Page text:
South Korea's parliament passes bill to ban dog meat trade

South Korea
# 09 January 2024 12:21 (UTC +04:00)

South Korea's parliament passed a bill on Tuesday to end the eating and selling of dog meat, a move that would outlaw the controversial centuries-old practice amid growing support for animal welfare, APA reports citing Reuters.

Activists say most dogs are electrocuted or hanged when slaughtered for meat, though breeders and traders argue there has been progress in making the slaughtering more humane.

Support for the ban has grown under President Yoon Suk Yeol, an animal lover who has adopted six dogs and eight cats with first lady Kim Keon Hee, also a vocal critic of dog meat consumption.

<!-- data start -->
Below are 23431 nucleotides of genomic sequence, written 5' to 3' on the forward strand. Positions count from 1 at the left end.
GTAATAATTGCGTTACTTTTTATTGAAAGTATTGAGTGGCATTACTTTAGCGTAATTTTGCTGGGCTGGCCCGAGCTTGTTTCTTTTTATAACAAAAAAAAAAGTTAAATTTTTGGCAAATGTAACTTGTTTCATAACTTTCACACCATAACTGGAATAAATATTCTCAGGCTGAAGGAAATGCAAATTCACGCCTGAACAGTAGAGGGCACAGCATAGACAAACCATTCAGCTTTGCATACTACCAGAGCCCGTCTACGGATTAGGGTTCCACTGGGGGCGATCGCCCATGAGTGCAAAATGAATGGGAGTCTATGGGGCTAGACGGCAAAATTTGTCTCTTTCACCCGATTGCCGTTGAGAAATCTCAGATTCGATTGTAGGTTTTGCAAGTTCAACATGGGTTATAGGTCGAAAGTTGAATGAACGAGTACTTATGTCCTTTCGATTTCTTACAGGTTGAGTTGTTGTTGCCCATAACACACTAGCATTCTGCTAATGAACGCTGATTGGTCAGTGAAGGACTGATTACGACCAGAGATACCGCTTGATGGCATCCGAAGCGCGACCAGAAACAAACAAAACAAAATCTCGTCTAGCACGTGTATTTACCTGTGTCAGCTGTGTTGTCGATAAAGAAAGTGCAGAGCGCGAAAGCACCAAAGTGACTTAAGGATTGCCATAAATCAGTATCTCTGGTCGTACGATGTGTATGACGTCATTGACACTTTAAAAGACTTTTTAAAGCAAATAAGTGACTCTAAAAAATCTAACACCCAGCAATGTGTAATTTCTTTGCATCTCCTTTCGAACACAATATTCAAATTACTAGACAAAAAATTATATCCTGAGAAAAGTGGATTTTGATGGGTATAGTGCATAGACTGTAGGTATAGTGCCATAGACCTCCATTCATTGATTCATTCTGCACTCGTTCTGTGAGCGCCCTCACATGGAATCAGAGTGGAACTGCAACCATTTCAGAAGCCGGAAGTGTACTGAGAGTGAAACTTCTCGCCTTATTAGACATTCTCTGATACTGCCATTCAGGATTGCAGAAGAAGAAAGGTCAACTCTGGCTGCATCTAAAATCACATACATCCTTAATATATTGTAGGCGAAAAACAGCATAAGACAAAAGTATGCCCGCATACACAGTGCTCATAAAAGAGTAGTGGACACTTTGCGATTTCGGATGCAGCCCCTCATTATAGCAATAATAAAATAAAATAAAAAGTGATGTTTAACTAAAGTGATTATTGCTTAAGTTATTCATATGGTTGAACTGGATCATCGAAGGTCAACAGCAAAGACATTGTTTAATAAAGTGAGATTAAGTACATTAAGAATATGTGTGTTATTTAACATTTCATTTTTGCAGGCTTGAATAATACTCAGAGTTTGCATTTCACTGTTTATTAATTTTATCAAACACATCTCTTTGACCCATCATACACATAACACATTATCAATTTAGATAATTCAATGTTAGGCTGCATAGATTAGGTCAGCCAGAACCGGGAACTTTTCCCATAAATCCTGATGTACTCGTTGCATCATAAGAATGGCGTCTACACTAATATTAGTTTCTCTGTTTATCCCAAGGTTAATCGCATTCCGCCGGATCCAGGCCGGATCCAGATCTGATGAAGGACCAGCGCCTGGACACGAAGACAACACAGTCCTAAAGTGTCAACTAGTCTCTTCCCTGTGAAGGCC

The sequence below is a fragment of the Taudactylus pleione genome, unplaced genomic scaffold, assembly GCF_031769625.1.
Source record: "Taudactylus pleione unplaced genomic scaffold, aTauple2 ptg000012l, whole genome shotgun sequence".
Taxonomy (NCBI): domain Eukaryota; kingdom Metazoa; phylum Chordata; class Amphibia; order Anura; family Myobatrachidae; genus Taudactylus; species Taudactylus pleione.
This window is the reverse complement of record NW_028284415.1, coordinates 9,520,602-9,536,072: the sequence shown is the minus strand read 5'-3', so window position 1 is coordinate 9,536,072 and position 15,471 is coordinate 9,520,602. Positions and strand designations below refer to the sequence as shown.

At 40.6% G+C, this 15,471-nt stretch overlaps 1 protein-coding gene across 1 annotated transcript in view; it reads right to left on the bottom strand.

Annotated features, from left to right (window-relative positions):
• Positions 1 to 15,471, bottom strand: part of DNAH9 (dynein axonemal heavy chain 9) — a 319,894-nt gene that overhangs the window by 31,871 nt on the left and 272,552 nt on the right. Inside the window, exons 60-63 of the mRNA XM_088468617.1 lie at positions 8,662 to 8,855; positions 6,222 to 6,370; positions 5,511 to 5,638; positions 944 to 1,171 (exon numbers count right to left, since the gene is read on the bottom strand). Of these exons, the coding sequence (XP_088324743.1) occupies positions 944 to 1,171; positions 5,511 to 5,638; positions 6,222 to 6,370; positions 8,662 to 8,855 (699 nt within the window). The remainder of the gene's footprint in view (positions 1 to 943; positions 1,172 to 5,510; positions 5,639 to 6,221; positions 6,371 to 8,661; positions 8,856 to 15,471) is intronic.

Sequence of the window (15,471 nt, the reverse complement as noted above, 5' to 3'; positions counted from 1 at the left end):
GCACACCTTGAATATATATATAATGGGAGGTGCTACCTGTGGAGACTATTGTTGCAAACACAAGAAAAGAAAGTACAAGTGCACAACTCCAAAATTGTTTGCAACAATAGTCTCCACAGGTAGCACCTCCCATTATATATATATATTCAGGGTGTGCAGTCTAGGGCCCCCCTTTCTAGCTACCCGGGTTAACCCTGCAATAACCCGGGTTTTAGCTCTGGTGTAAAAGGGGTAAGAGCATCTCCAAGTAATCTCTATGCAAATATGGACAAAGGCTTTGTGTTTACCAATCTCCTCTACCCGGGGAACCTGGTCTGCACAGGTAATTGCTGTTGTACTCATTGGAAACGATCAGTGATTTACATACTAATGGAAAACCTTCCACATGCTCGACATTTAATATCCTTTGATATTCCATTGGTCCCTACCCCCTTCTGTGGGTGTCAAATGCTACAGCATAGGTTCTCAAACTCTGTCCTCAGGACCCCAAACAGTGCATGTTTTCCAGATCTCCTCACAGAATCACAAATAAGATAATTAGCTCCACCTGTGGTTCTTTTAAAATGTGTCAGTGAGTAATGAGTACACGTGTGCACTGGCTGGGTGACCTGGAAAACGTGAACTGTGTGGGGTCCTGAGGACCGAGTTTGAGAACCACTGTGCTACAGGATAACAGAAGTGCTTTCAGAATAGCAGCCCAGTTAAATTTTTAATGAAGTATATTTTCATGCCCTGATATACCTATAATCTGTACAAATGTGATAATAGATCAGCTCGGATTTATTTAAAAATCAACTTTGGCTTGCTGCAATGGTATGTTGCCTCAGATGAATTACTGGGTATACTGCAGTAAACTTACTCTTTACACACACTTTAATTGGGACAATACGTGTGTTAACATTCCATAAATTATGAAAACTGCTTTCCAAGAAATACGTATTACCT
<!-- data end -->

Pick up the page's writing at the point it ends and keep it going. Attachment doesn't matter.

Proposed by the ruling party, the bill was passed by an overwhelming 208 votes with two abstentions in the single-chamber parliament after its bipartisan agriculture committee approved it on Monday.

The legislation will take effect after a three-year grace period. Breaking the law would be punishable by up to three years in prison or 30 million won ($22,800) in fines.

"The bill would see an end to the breeding and killing of dogs for human consumption," said Borami Seo of Humane Society International Korea, an animal protection group. "We have reached a pivotal point to spare millions of dogs from this cruel industry."

Eating dog meat was once seen as a way to improve stamina in the humid Korean summer. But it has become a rarity - now eaten mostly by some older people - as more Koreans consider dogs as family pets and as criticism of how the dogs are slaughtered has grown.

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